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Pellet reality

Waseca, Minn. — Alan Doering receives dozens of phone call from entrepreneurs and businesses interested in developing biomass fuel pellets for energy. Many are familiar with feed pellets but inexperienced with biomass.

“It’s totally different producing a fiber-based biomass pellet than it is a starch-based pellet like feed,”says Doering, AURI scientist.

Most biomass is bulky but lightweight, reducing the distance it can be economically transported — and

increasing handling headaches. Widespread use of biomass for energy depends on developing methods that increase bulk density such as briquetting or pelleting.

As head of AURI’s coproducts lab in Waseca, Doering recognized the need to develop baseline information comparing the economics of biomass verses feed pellets. With help from pellet-fuels experts, Doering documented the economics and average costs of pelleting.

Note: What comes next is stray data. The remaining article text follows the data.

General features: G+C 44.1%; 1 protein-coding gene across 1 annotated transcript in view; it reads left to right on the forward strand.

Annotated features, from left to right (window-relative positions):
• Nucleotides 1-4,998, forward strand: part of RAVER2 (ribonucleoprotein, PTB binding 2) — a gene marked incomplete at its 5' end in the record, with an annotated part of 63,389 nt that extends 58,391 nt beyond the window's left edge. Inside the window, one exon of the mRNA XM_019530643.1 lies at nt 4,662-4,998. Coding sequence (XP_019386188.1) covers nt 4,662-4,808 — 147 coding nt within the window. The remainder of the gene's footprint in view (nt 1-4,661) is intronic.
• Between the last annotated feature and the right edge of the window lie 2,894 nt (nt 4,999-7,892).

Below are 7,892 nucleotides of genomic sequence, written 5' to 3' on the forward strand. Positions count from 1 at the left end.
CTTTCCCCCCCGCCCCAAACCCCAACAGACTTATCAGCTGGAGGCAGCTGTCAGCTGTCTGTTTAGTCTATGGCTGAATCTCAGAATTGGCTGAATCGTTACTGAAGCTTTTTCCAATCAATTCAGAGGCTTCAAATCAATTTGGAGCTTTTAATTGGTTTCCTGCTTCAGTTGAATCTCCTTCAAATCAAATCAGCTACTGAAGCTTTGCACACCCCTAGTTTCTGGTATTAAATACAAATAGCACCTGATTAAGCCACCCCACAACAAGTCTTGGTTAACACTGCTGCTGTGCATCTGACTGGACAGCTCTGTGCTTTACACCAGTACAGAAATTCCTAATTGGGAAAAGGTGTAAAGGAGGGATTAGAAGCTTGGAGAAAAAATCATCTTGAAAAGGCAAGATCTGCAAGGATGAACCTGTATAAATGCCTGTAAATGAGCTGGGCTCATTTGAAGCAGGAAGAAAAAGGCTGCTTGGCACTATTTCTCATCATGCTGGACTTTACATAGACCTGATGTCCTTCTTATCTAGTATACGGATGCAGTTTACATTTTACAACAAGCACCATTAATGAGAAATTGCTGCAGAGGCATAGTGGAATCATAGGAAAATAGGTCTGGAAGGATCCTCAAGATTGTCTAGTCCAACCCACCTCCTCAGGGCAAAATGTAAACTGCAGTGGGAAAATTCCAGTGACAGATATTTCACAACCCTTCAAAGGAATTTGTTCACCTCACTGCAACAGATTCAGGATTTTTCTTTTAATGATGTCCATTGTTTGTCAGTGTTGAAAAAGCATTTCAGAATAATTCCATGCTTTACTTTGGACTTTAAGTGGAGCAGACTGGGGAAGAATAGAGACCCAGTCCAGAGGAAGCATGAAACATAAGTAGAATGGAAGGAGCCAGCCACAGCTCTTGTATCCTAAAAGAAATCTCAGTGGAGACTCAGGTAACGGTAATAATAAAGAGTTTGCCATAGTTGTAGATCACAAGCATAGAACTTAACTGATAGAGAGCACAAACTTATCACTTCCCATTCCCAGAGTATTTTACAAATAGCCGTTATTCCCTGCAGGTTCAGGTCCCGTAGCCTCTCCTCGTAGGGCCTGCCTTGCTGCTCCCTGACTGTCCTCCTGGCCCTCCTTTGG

“People are concerned with ‘throughput’ — how much product you produce in an hour — because that directly affects your fixed costs,” Doering says. “The more you produce, the easier and faster it is to spread out the cost of equipment. Biomass won’t give the same throughput.”

Doering says a 200 horsepower pellet mill that can crank out about 10 tons of feed per hour will only generate about 2 tons per hour of wood or biomass pellets. While feed-pellet costs range from $8 to $28 per ton, biomass pellet production can stretch from $31 to $79 per ton.

“Those figures don’t even include the cost of raw materials,” Doering says. “By far the largest variable in biomass pellet production is the cost of procuring and transporting biomass. That’s where the expense is.”

Doering says biomass blends tend to provide better throughput than wood, but will still produce variable results depending on the materials used. The pellet economics information report addresses different pellet grades, raw materials, storage, feed mill conversion potential and equipment requirements.